The IES has acquired in 1971 part of the library collection of azmač Gäbrä Mikaél Germu , a diplomat, journalist and intellectual. This collection includes archives and unedited manuscripts, amongst which a copy of one Chronicle of Yohannes IV mentioned by Bairu Tafla in his edition, as well as transcription of oral traditions collected around Adwa at the beginning of the 20th century.
The scientific archives of the French historian and philologist Roger Schneider were deposited at the IES after his death. They are available at the Walda Masqal archival center (in Kazanchis). They have been classified, catalogued and partially digitized by Marie-Laure Derat (CNRS).
Here again, in the absence of any catalogue, it is difficult to know the size of this collection that is certainly very important.
The IES keeps part of the EMML collection up to number 7454. See ENALA.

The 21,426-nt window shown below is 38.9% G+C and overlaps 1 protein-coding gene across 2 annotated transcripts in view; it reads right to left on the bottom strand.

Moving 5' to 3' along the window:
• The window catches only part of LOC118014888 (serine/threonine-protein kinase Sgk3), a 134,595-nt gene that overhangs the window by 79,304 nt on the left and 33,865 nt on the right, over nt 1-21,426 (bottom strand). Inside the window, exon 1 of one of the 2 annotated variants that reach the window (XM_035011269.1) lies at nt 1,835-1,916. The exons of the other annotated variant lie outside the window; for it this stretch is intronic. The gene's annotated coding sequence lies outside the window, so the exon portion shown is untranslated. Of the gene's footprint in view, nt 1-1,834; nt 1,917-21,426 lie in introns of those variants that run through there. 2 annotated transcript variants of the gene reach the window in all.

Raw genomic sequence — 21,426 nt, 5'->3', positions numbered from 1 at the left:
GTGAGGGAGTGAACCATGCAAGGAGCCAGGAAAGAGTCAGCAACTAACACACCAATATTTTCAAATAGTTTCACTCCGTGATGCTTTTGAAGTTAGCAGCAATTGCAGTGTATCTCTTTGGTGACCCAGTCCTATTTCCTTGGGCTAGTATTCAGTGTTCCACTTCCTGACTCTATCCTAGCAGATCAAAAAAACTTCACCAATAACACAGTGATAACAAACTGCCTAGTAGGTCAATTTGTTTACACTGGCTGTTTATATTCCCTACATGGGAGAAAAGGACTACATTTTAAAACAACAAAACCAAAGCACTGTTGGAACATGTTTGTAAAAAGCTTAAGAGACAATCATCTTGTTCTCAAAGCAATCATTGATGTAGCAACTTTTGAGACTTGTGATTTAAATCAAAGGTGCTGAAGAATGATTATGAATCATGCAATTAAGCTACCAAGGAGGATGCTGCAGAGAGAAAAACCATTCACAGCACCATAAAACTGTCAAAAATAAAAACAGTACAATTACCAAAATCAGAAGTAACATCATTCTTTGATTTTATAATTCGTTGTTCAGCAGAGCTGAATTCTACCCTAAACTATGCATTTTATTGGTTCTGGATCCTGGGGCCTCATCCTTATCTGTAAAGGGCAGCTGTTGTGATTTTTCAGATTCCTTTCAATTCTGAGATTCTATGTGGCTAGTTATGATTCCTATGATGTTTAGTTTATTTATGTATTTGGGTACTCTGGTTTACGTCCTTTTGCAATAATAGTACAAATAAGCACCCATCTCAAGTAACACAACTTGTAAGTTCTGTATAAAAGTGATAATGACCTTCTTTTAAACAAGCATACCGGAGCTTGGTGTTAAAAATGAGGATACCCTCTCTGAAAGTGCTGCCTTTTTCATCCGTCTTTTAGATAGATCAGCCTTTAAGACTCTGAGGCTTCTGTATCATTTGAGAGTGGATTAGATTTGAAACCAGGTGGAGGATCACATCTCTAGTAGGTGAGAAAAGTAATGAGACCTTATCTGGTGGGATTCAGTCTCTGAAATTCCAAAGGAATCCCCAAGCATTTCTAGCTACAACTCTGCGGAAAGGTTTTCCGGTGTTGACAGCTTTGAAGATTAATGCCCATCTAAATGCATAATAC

Donald Crummey has given to the IES the whole collection of microfilms that he gathered during more than a decade as a result of his research on ancient archival documents in the Ethiopian churches of Gojjam, Tigré and Bägémder regions. Shelf marked IES/Illinois, these microfilms are also deposited in the History department of the University of Illinois, Urbana-Champaign in the United States. They have been digitized in 2006 by Urbana-Champaign library services and one set of copy are now in the IES.
A quick inventory has been done by D. Crummey and his team in the form of 3 typescripts.
Microfilms of 5 churches of lake Tana